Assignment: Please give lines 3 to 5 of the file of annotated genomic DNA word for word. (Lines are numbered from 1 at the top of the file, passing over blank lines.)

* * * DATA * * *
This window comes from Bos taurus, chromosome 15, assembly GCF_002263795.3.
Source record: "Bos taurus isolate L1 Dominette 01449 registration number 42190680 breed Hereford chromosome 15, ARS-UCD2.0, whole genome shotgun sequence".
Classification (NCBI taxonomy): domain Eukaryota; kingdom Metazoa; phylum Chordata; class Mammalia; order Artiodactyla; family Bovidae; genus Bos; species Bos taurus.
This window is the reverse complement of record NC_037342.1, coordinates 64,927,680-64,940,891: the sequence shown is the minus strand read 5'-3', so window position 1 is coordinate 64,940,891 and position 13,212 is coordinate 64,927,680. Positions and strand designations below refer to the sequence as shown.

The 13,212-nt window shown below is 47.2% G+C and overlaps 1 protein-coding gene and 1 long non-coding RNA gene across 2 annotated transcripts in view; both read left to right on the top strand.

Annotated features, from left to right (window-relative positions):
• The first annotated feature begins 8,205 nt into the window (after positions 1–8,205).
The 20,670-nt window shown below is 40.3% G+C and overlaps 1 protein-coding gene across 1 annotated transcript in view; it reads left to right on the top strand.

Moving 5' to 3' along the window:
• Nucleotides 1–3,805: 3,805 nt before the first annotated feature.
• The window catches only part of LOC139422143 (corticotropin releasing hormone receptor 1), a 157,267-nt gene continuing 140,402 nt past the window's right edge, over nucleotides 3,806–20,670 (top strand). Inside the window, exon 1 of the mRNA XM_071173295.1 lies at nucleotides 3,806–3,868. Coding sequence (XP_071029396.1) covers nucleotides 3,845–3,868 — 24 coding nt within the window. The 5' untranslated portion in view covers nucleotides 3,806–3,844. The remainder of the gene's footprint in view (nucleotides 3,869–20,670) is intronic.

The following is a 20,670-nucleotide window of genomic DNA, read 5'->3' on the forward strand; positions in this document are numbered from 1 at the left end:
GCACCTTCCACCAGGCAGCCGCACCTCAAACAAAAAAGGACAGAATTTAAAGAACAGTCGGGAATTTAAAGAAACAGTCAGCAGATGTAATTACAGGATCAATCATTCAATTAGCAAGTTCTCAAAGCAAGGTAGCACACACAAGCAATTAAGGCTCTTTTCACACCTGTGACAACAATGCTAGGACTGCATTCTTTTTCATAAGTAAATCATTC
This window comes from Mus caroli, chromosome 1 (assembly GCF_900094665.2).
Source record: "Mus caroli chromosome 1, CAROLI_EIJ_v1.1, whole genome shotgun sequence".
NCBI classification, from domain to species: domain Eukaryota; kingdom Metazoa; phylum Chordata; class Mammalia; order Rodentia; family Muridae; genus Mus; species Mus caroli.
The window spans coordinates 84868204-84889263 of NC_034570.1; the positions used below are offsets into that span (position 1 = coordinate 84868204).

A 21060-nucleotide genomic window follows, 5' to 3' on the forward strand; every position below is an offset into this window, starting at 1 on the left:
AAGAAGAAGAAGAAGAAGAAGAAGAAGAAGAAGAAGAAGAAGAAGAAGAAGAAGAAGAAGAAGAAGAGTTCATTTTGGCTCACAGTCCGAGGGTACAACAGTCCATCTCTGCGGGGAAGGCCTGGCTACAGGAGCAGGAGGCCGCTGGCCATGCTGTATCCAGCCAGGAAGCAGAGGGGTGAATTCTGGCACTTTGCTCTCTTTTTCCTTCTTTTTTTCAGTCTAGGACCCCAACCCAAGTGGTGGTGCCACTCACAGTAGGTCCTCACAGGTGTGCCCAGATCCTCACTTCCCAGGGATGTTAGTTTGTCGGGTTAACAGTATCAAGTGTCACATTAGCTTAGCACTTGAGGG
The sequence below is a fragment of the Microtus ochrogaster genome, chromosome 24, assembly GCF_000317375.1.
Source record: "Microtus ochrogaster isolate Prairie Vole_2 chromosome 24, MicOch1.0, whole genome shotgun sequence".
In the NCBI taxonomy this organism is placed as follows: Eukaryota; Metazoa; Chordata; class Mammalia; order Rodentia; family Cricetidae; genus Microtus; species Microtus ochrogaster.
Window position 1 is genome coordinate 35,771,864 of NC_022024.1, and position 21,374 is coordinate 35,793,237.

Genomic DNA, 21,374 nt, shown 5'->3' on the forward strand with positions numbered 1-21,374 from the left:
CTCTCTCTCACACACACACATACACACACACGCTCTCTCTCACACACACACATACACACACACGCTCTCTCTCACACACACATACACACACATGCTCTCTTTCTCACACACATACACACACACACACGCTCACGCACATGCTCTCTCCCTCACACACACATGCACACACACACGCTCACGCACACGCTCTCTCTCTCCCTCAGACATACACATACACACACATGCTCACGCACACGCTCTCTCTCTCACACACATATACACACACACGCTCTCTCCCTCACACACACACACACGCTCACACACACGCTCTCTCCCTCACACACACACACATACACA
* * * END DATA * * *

Classification (NCBI taxonomy): domain Eukaryota; kingdom Metazoa; phylum Chordata; class Mammalia; order Artiodactyla; family Bovidae; genus Bos; species Bos taurus.
This window is the reverse complement of record NC_037342.1, coordinates 64,927,680-64,940,891: the sequence shown is the minus strand read 5'-3', so window position 1 is coordinate 64,940,891 and position 13,212 is coordinate 64,927,680. Positions and strand designations below refer to the sequence as shown.

The 13,212-nt window shown below is 47.2% G+C and overlaps 1 protein-coding gene and 1 long non-coding RNA gene across 2 annotated transcripts in view; both read left to right on the top strand.